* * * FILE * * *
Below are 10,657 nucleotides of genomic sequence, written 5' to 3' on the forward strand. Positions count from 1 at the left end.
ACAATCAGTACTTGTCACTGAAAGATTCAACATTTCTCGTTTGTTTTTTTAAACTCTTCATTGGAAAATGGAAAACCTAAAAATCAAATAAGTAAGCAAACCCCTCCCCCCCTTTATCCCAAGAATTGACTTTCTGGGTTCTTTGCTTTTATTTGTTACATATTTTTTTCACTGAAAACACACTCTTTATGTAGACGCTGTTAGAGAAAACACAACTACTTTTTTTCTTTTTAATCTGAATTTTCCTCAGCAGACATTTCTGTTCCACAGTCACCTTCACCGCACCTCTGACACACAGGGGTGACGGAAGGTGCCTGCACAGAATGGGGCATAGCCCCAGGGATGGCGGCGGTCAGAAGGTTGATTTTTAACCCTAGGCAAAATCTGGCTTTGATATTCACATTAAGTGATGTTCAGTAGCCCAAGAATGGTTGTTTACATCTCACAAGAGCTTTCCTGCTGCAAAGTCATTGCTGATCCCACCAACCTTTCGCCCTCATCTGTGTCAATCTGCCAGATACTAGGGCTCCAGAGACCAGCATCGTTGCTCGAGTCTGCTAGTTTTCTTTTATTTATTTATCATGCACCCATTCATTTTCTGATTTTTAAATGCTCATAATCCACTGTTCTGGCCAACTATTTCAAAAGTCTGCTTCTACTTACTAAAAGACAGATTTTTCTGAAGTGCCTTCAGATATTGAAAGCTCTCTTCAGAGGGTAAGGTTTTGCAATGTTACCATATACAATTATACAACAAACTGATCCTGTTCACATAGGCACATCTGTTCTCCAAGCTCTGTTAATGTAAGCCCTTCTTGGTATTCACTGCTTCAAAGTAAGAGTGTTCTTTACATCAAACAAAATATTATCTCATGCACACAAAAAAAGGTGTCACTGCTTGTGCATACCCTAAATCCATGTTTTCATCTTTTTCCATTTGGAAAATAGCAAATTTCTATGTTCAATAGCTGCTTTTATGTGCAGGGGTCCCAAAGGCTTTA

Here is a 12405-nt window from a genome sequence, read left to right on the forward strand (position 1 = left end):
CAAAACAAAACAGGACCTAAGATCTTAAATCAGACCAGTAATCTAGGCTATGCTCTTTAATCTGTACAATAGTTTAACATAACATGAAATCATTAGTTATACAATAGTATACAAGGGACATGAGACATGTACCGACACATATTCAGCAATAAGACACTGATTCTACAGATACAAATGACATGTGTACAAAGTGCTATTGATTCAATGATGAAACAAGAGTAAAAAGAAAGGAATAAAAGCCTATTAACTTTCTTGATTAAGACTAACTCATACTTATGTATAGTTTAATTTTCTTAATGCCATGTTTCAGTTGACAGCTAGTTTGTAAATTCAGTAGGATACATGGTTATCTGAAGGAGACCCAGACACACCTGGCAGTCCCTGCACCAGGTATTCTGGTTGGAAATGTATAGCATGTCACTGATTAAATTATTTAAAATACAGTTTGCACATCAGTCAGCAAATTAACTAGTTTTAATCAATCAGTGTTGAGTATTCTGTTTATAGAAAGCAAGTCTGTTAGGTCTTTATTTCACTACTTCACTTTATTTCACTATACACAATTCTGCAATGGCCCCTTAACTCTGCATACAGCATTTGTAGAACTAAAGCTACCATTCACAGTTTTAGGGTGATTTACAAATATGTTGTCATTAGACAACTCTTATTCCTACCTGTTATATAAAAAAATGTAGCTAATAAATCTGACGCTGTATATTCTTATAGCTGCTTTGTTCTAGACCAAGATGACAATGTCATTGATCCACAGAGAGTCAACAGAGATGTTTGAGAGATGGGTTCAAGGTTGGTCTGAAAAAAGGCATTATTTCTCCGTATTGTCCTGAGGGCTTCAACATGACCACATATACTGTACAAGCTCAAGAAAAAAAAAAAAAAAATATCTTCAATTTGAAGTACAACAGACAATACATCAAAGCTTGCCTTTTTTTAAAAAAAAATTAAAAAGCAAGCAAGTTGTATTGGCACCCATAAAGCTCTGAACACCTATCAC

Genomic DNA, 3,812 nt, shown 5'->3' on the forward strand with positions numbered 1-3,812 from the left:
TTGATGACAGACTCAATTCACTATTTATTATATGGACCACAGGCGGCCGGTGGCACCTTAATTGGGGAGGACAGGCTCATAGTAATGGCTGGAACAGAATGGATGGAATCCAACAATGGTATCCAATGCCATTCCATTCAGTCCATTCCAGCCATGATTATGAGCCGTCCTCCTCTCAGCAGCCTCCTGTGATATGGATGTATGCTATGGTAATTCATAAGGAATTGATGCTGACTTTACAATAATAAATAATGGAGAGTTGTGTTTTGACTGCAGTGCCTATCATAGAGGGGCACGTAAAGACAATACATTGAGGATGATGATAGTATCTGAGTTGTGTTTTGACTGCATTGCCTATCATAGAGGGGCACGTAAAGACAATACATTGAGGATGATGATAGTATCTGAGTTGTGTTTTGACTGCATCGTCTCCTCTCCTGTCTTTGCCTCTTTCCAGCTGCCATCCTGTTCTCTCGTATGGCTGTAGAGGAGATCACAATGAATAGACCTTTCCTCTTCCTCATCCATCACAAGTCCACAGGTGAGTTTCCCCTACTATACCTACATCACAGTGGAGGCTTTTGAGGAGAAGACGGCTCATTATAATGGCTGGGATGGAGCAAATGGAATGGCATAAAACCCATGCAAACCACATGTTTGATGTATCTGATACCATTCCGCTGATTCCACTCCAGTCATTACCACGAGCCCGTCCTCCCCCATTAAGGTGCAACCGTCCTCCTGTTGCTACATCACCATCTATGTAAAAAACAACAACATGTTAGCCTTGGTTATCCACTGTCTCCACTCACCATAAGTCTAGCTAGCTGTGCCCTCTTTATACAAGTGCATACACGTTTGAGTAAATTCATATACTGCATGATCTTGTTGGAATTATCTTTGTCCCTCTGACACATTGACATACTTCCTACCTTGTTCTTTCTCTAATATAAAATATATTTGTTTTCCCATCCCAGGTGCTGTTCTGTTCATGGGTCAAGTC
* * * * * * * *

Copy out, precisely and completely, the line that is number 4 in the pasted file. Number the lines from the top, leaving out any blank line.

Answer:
CAAAACAAAACAGGACCTAAGATCTTAAATCAGACCAGTAATCTAGGCTATGCTCTTTAATCTGTACAATAGTTTAACATAACATGAAATCATTAGTTATACAATAGTATACAAGGGACATGAGACATGTACCGACACATATTCAGCAATAAGACACTGATTCTACAGATACAAATGACATGTGTACAAAGTGCTATTGATTCAATGATGAAACAAGAGTAAAAAGAAAGGAATAAAAGCCTATTAACTTTCTTGATTAAGACTAACTCATACTTATGTATAGTTTAATTTTCTTAATGCCATGTTTCAGTTGACAGCTAGTTTGTAAATTCAGTAGGATACATGGTTATCTGAAGGAGACCCAGACACACCTGGCAGTCCCTGCACCAGGTATTCTGGTTGGAAATGTATAGCATGTCACTGATTAAATTATTTAAAATACAGTTTGCACATCAGTCAGCAAATTAACTAGTTTTAATCAATCAGTGTTGAGTATTCTGTTTATAGAAAGCAAGTCTGTTAGGTCTTTATTTCACTACTTCACTTTATTTCACTATACACAATTCTGCAATGGCCCCTTAACTCTGCATACAGCATTTGTAGAACTAAAGCTACCATTCACAGTTTTAGGGTGATTTACAAATATGTTGTCATTAGACAACTCTTATTCCTACCTGTTATATAAAAAAATGTAGCTAATAAATCTGACGCTGTATATTCTTATAGCTGCTTTGTTCTAGACCAAGATGACAATGTCATTGATCCACAGAGAGTCAACAGAGATGTTTGAGAGATGGGTTCAAGGTTGGTCTGAAAAAAGGCATTATTTCTCCGTATTGTCCTGAGGGCTTCAACATGACCACATATACTGTACAAGCTCAAGAAAAAAAAAAAAAAAATATCTTCAATTTGAAGTACAACAGACAATACATCAAAGCTTGCCTTTTTTTAAAAAAAAATTAAAAAGCAAGCAAGTTGTATTGGCACCCATAAAGCTCTGAACACCTATCAC